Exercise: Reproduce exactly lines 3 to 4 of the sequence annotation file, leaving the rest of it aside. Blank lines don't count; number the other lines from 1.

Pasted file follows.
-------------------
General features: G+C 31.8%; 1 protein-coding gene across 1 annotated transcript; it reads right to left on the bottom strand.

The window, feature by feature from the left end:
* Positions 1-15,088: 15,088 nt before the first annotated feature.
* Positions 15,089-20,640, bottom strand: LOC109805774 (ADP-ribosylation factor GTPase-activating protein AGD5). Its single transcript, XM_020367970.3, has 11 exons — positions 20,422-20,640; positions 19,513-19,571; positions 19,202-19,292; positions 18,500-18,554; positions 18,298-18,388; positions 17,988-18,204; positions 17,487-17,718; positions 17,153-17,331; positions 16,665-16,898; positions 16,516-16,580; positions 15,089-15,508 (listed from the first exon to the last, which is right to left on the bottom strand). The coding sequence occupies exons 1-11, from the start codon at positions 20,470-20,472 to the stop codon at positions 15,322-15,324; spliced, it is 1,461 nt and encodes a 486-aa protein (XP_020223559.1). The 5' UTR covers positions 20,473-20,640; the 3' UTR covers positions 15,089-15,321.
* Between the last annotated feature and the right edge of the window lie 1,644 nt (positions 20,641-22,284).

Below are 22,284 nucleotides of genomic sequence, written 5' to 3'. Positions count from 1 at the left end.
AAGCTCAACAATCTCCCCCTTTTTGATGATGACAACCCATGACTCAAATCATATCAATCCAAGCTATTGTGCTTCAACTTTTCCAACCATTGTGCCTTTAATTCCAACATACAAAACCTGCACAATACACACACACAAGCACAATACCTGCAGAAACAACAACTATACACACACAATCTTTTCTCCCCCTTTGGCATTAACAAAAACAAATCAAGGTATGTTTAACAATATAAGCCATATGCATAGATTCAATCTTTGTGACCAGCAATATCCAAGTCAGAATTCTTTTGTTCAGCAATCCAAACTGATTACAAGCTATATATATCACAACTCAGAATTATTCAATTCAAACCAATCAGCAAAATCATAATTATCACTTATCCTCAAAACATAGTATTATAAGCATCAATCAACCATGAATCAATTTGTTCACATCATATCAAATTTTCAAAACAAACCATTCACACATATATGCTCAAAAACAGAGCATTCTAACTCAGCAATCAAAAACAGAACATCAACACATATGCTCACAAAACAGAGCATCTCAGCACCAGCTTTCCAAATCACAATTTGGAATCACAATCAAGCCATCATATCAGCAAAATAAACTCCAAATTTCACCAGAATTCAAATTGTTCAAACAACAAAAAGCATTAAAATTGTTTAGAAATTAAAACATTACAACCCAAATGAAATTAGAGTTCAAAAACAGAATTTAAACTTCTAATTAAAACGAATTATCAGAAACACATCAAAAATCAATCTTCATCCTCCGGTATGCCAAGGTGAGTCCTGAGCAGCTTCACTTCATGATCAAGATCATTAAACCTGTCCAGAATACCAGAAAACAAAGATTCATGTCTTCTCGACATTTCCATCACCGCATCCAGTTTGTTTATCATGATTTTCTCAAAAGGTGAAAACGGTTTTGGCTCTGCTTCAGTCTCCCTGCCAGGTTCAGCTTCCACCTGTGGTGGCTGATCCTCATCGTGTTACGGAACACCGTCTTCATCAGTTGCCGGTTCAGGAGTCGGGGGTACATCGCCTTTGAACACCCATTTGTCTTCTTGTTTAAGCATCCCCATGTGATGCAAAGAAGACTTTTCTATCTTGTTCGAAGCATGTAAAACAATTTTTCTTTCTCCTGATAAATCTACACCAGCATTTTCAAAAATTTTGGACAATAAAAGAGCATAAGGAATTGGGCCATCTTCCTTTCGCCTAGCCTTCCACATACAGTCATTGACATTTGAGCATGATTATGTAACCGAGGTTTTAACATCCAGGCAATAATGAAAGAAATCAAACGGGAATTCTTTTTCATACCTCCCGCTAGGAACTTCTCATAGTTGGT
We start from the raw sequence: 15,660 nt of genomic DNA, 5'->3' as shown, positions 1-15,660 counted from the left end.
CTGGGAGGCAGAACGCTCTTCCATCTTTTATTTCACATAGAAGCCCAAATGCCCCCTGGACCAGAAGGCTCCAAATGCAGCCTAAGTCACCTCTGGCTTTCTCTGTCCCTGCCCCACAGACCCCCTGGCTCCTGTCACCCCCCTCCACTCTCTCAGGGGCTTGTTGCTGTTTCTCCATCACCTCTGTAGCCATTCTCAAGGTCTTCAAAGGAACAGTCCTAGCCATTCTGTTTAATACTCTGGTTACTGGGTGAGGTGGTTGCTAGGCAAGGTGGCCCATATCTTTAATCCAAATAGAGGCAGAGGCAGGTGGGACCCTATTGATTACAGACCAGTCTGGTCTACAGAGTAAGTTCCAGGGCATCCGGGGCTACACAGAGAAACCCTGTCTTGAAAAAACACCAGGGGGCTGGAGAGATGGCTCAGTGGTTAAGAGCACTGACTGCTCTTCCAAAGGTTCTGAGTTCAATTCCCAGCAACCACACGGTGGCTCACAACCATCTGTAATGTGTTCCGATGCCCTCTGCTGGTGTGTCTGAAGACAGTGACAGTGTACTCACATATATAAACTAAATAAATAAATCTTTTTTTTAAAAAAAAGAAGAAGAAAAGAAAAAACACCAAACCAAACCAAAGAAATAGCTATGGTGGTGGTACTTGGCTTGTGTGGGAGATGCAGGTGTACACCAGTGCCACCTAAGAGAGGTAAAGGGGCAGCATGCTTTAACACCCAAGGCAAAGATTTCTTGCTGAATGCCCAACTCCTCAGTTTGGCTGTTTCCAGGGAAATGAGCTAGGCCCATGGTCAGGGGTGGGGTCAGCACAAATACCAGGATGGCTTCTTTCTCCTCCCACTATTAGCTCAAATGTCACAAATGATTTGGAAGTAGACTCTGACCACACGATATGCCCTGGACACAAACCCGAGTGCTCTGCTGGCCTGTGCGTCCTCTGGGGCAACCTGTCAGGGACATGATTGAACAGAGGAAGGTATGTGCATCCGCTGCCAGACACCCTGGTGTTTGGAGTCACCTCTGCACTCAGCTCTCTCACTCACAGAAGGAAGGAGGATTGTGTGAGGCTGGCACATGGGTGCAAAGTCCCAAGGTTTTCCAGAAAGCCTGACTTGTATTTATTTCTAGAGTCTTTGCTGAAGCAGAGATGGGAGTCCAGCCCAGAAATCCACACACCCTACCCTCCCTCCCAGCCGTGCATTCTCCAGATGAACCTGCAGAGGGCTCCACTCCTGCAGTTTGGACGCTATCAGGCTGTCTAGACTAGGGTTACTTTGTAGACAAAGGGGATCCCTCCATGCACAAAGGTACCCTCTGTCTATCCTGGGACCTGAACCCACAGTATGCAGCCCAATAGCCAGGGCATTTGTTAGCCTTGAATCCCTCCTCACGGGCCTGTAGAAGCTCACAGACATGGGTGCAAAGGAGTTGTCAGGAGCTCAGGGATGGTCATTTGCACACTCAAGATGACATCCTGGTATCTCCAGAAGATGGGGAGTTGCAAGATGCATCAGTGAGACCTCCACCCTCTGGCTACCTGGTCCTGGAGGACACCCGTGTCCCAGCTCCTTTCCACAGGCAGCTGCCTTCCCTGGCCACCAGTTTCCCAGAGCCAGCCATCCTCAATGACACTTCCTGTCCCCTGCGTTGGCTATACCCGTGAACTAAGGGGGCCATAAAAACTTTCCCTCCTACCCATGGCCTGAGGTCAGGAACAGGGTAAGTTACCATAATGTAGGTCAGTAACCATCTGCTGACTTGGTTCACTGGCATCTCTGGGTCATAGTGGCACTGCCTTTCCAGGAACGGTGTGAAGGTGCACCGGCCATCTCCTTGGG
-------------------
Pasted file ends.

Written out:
* Positions 1-15,088: 15,088 nt before the first annotated feature.
* Positions 15,089-20,640, bottom strand: LOC109805774 (ADP-ribosylation factor GTPase-activating protein AGD5). Its single transcript, XM_020367970.3, has 11 exons — positions 20,422-20,640; positions 19,513-19,571; positions 19,202-19,292; positions 18,500-18,554; positions 18,298-18,388; positions 17,988-18,204; positions 17,487-17,718; positions 17,153-17,331; positions 16,665-16,898; positions 16,516-16,580; positions 15,089-15,508 (listed from the first exon to the last, which is right to left on the bottom strand). The coding sequence occupies exons 1-11, from the start codon at positions 20,470-20,472 to the stop codon at positions 15,322-15,324; spliced, it is 1,461 nt and encodes a 486-aa protein (XP_020223559.1). The 5' UTR covers positions 20,473-20,640; the 3' UTR covers positions 15,089-15,321.